By the Books

When defending libraries is a job, and a calling.

illustration of a person dressed in superhero costume with a red cape standing with hands on hips atop a stack of books, by Marcos Chin


I was a library kid. I always brought an extra bag on school library day to carry new books. During the summer months, I participated in every reading activity or club my public library offered. I even said I wanted to be a librarian, though I didn’t truly know what that meant at the time. Looking back, I think it was mostly about wanting to be part of the safe and sacred world of libraries. I simply loved the way the information and stories found there allowed me to know myself more deeply, to find myself in the countless pages on the shelves.

When I was a first-year student at Penn State, landing a dorm in West Halls—just a few steps from Pattee Library—felt like winning the lottery. I spent hours tucked in the stacks, finding inviting spaces to study and meet friends. The hushed reverence and endless rows of knowledge were a homecoming.

Fast-forward a few decades, and I am finally working toward that dream after earning my master’s degree in library and information sciences. But even when I began pursuing this new path in 2021 as an online student, I never imagined that libraries and librarians would be at the center of so much of today’s political and cultural conversation.

On the heels of the COVID-19 pandemic, as the parental rights movement in schools began to gain momentum and the discourse around gender, sexuality, and race in America became more heated, the question of what should and should not be on library shelves became the subject of intense debate, political campaigns, and—increasingly—book challenges.

According to the American Library Association, there were 3,637 unique book challenges from 2001 through 2020; the average annually was 273. In 2023 alone, there were an astounding 4,240. Coupled with this dramatic increase, librarians are also being held accountable in new ways. According to an ALA report, state lawmakers have initiated 151 bills that threaten to curb library funding or implement criminal prosecution of librarians because “pressure groups claim access to diverse books and ideas harms young people.” At University Park, I am part of a group of professionals in the University Libraries analyzing ALA datasets to better understand the trajectory of these book challenges and what they might mean for the future.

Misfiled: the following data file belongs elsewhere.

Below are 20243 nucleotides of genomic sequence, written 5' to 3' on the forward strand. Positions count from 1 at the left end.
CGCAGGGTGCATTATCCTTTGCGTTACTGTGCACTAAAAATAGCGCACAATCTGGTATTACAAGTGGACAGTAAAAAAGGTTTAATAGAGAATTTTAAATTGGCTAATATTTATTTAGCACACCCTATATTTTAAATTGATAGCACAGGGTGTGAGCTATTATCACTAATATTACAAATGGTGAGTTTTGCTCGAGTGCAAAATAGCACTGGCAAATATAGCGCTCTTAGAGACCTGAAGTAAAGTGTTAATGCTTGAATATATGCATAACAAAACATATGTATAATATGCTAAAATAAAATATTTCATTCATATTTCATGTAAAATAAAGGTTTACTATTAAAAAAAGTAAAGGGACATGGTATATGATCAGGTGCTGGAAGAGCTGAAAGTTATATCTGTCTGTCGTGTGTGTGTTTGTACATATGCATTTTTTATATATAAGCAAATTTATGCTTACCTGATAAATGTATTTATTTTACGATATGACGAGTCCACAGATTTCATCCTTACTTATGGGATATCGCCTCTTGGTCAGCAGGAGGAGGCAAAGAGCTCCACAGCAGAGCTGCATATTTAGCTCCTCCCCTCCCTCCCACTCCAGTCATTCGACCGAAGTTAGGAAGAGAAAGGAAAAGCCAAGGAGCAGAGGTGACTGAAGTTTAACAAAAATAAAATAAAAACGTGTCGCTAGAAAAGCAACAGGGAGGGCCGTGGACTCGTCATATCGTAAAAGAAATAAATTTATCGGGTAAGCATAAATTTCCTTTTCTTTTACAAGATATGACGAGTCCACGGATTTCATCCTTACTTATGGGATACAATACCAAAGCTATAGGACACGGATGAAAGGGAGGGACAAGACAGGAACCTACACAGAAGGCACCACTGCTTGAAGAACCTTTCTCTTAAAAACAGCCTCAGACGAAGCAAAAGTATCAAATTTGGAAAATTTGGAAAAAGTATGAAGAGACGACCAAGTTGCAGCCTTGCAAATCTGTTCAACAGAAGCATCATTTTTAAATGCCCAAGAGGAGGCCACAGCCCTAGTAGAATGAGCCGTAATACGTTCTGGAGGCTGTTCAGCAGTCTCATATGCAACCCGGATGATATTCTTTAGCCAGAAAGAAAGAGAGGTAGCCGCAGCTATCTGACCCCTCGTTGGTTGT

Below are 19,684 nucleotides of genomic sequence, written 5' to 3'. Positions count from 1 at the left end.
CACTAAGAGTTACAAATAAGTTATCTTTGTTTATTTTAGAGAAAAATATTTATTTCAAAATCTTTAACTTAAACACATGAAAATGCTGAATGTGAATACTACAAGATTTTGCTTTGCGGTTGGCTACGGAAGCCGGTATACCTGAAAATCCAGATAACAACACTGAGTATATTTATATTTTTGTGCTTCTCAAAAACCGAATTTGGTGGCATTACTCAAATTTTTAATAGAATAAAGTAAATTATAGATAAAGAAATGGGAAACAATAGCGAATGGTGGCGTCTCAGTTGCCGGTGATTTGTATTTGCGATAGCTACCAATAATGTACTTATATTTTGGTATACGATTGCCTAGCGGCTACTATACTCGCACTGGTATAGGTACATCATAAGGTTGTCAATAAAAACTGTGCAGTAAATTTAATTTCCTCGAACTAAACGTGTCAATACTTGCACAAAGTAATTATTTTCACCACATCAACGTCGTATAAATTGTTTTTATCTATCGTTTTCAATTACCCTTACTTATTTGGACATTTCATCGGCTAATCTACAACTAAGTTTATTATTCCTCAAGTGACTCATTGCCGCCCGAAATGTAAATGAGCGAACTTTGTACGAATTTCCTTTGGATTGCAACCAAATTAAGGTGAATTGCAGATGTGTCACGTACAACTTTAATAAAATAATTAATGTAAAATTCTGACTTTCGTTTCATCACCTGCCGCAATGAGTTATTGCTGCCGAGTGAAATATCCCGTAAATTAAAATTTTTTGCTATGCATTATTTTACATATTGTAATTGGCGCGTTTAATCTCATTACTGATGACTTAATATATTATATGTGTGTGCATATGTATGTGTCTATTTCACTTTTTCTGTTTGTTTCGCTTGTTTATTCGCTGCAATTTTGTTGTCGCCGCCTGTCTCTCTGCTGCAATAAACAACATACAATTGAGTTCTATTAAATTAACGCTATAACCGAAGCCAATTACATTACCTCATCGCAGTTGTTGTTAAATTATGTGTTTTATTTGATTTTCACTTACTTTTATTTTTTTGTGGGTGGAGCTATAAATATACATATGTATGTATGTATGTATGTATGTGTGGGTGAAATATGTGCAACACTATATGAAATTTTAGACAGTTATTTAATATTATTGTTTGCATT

As I pursue a career as an academic librarian and think back on a lifetime spent in libraries, I hope it’s a future in which young readers can still feel safe, and seen, and represented in the diverse characters and experiences they discover in the books that line library shelves. I may be new to this fight—at least professionally—but some library kids never grow up or lose sight of the magic, mystery, mischief, and self-discovery that reside within the pages of a book.

My journey is a testament to the power of libraries and the call to be protectors of knowledge, defenders of intellectual freedom, and champions of the stories that bind us together.


Katie O’Hara-Krebs works in microforms and government information at the Penn State University Libraries.